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CARE Consortium: Influence of age at first concussion

Those who suffer a concussion in childhood found to have increased risk of suffering another

Previous studies have suggested that individuals who sustain their first concussion during childhood could be at a higher risk of sustaining multiple concussions through their lifetime. But does the age that an individual first experiences a concussion have an influence over the number of subsequent concussions someone may experience? To seek an answer, Julianne Schmidt, an assistant professor in Georgia’s Department of Kinesiology, led a team of researchers that examined self-reported data from 23,582 college student-athletes, including service academy cadets, taking part in the Concussion Assessment, Research and Education Consortium study. Her findings were published in April in the medical journal Pediatric Neurology.

What did the study find?

Those who self-reported a concussion in childhood had more than double the risk of suffering a subsequent concussion than those whose first concussion occurred during adolescence. For every additional year that passed in life before the initial concussion, researchers identified a 16 percent reduction in the individual’s risk of suffering another concussion later in life. And more than 10 percent of those who reported suffering a concussion in childhood suffered three or more by age 18, triple the rate of those whose first concussions came during adolescence.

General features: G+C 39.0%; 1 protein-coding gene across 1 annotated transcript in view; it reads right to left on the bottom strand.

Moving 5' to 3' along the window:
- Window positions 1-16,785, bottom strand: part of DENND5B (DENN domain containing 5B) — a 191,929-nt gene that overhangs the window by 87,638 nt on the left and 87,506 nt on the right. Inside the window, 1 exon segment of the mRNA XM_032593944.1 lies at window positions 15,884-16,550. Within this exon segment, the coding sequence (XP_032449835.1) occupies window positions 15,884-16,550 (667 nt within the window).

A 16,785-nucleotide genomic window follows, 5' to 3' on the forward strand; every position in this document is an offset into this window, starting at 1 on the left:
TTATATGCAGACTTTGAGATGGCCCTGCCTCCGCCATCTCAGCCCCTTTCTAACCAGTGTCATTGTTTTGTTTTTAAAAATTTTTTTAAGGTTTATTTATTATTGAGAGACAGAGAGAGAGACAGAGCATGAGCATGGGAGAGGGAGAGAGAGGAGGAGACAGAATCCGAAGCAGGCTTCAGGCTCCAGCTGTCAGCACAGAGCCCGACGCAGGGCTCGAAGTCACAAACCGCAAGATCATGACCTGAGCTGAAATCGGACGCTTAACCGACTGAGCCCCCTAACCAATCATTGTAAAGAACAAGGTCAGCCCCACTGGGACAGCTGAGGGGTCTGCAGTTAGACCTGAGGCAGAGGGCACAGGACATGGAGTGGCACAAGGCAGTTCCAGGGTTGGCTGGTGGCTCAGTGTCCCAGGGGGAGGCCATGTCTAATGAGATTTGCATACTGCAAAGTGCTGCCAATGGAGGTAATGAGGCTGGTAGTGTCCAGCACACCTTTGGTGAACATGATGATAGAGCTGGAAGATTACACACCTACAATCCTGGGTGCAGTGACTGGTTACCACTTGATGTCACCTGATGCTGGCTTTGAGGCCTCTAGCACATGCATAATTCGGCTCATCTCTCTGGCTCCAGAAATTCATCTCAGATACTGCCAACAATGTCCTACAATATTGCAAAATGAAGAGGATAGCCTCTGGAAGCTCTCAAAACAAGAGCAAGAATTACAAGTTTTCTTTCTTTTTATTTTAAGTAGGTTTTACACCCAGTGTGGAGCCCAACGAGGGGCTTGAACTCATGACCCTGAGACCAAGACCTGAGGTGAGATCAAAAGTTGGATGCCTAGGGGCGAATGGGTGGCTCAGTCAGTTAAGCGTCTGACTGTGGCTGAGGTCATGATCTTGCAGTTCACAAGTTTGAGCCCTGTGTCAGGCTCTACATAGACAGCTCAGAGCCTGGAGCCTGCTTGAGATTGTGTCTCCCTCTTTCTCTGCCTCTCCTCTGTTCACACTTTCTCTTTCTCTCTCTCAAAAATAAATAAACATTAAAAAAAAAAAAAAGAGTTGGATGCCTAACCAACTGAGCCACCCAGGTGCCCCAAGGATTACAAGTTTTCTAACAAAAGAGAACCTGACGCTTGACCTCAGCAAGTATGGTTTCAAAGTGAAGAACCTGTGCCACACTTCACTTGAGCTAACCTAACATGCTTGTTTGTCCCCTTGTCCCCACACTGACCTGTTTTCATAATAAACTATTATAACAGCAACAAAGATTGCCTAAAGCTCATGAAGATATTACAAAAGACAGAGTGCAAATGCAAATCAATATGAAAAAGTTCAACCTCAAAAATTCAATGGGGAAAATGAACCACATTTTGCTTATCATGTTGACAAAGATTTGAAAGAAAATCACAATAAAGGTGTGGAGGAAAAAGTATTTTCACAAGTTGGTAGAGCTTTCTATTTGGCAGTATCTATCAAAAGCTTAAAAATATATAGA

What are the implications?

Most studies on concussion in sport to date have focused on concussion risk in high school and college, but these findings suggest that injuries suffered in youth may have a pronounced effect on susceptibility to additional concussion injury later in life. This study supports the body of literature indicating that prior concussion is an independent risk factor for subsequent concussion, but expands it by confirming that the lengthened window of vulnerability to sustaining subsequent concussion results in a higher overall number of concussions before age 18.

The lengthened interval of exposure may mean that college student-athletes who sustain a concussion at a young age are more likely to report to college with a history of multiple concussions. Given that, extra care needs to be paid to mitigate concussion risk at the youth level. “Feasible advancements in concussion prevention, recognition, and reporting at the youth sport level are needed,” the study noted.

What’s next?

The study had limitations: It relied on self-reported injury histories that depended heavily on the accurate recollection of participants. There was little measure of duration of exposure to primary and secondary sports that would allow research control for how long participants played or when participants first enrolled in certain high-risk sports during youth. It did not account for risk factors related to individual risk-seeking behaviors or personal medical histories that create predisposition for concussion. Future studies should be designed to evaluate how these additional factors may correlate with these early findings.